• @Eugene you should make this an answer! ;) – mame98 May 2 '16 at 13:49
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  • 1. As others have mentioned, the header files you include are only partially related to the libraries the linker might end up loading. 2. If you use static linking, the linker will link in only the modules you actually use/need. (Whether anything extra gets pulled in then depends on whether the library implementor built one or multiple functions per module.) 3. If you're using dynamic linking (which is more common these days), you "get" the whole library, but it's typically (a) demand-paged and (b) shared with other processes, so you don't bear the full cost. – Steve Summit May 2 '16 at 13:51
up vote 10 down vote accepted

There is no performance difference as far as the final program is concerned. The linker will only link functions that are actually used to your program. Unused functions present in the library will not get linked.

If you include a lot of libraries, it might take longer time to compile the program.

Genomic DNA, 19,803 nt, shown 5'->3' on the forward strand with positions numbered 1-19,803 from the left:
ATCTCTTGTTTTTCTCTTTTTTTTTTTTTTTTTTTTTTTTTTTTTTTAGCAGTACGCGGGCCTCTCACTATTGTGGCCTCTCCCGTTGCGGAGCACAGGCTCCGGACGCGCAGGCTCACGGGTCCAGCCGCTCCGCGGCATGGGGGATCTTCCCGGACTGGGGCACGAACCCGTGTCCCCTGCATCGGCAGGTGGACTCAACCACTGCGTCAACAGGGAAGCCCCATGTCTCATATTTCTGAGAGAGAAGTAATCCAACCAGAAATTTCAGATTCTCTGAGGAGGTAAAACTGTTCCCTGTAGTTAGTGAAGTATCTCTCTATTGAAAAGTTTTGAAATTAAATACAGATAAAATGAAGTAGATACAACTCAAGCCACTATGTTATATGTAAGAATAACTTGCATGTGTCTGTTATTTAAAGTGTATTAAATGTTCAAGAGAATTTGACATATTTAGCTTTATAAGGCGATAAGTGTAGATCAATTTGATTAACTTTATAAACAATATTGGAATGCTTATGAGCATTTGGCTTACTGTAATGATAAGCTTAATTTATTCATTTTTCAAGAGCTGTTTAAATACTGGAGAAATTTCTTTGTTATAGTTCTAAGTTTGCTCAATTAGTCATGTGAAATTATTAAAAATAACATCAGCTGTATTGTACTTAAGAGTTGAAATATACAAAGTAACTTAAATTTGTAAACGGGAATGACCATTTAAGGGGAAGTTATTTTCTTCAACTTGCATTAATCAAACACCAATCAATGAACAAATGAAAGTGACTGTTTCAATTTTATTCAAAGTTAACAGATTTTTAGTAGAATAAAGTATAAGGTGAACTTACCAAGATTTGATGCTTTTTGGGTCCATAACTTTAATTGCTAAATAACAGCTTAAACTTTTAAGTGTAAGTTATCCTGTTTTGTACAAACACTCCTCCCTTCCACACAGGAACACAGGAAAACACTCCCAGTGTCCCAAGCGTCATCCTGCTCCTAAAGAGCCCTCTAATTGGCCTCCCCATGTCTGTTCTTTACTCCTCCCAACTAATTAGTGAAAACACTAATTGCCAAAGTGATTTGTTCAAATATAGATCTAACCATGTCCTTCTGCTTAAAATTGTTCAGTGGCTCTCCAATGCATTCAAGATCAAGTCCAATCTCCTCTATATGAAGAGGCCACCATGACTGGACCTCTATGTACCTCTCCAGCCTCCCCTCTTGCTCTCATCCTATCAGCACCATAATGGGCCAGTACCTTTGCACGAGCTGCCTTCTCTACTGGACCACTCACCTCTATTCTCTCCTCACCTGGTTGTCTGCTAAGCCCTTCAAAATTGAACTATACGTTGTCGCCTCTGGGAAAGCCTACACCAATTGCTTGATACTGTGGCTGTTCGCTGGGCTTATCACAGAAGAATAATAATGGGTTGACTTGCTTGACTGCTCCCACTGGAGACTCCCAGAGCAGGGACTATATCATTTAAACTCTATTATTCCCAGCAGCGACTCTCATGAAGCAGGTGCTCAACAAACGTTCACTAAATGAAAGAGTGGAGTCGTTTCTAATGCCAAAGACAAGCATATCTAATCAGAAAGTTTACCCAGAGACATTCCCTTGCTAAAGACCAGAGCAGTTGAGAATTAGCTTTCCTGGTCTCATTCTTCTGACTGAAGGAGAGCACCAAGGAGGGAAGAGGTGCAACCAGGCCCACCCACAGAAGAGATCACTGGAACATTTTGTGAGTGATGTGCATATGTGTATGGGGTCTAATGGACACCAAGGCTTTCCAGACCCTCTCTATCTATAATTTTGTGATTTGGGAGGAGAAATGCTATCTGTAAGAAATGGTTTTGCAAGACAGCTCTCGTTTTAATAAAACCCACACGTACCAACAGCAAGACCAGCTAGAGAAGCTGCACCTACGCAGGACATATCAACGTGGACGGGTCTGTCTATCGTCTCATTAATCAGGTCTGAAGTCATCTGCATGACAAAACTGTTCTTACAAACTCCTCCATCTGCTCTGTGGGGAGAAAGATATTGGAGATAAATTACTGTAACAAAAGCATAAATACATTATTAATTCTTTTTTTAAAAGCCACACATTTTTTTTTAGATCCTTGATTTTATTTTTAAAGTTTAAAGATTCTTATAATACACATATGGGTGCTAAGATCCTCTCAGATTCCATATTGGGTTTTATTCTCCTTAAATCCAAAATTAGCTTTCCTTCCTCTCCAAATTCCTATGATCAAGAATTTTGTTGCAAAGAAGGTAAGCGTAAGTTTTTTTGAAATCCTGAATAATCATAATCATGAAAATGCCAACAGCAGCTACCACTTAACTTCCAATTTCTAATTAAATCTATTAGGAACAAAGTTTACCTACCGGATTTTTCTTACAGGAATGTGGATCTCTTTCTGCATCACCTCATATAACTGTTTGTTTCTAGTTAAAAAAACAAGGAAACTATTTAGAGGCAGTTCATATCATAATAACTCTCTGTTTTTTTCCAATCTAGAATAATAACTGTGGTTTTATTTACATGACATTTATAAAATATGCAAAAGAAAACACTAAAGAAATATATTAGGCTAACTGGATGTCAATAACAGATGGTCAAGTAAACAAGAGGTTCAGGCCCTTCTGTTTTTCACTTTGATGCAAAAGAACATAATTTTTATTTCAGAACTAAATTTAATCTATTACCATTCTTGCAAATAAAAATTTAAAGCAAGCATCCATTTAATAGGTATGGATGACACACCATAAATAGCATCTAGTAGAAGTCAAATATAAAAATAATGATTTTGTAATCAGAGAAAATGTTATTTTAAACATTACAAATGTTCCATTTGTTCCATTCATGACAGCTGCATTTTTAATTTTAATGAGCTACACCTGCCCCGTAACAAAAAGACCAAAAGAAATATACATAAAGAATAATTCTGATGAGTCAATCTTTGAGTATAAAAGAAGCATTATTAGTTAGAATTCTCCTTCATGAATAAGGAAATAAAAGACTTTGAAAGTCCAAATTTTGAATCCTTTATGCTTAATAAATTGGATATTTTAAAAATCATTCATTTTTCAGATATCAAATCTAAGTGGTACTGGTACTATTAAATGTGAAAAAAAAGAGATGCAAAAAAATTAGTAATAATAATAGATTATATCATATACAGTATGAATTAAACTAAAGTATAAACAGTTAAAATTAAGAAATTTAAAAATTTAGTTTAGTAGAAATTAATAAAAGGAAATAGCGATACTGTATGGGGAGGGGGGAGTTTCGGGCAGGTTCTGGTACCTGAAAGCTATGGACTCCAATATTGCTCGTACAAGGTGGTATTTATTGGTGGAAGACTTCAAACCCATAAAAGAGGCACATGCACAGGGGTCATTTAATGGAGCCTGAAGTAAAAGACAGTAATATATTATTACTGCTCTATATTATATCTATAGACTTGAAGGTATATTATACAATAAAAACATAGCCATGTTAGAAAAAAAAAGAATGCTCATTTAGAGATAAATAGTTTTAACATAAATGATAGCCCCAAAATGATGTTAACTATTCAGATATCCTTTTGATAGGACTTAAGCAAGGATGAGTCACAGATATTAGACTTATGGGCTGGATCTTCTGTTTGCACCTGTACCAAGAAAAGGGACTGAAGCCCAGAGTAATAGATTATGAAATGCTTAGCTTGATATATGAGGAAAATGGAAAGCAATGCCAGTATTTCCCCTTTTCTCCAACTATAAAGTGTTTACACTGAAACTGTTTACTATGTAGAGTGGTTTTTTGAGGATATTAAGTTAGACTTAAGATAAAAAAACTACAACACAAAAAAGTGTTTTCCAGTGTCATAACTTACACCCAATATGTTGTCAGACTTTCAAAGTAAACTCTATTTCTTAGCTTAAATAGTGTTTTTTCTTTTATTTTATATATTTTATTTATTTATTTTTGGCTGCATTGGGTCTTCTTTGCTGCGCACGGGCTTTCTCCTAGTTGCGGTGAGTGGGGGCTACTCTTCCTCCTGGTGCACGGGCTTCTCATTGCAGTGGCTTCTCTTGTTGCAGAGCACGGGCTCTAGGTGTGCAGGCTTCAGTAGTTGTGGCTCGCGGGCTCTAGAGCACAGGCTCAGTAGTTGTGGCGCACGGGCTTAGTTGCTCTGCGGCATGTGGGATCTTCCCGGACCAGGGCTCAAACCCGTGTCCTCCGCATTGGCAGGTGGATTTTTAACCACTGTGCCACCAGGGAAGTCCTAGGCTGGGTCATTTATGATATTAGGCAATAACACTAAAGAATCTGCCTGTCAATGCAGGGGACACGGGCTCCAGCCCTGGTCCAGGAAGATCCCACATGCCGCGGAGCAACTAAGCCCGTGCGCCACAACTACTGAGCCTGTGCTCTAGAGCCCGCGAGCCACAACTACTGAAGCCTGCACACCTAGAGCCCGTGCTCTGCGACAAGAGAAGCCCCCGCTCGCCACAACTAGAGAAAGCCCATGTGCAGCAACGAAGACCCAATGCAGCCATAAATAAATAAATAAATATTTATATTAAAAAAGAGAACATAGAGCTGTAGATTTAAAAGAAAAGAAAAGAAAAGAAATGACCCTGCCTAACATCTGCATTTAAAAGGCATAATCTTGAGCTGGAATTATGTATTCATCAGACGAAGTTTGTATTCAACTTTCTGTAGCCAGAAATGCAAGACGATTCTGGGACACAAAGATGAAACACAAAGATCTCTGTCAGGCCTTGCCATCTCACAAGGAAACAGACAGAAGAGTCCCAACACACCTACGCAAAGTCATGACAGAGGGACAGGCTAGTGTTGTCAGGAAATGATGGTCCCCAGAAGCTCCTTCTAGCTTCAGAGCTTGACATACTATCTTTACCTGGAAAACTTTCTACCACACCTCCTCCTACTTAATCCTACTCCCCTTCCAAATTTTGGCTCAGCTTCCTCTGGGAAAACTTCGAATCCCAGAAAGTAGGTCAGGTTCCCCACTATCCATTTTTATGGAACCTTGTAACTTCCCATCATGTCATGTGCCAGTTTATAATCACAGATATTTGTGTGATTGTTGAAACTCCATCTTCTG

The main reason why you shouldn't include all your "favourite libraries" is program design. Your file shouldn't include anything except the resources it is using, to reduce dependencies between files. The less your file knows about the rest of the program, the better. It should be as autonomous as possible.

  • Suppose you are for example writing a linked list ADT. Common sense dictates that everyone using your liked list shouldn't be forced to include math libraries, SQL databases, 3D graphics etc etc. Applying common sense when doing a program design will get you quite far. – Lundin May 2 '16 at 14:07
  • If the library interface is not using any of the types defined in the mentioned libraries, there is no reason the user should be "forced" to include them, right? But if it is, and the accompanying header is not including them, then it is just not a properly written header by any sense. – Eugene Sh. May 2 '16 at 14:14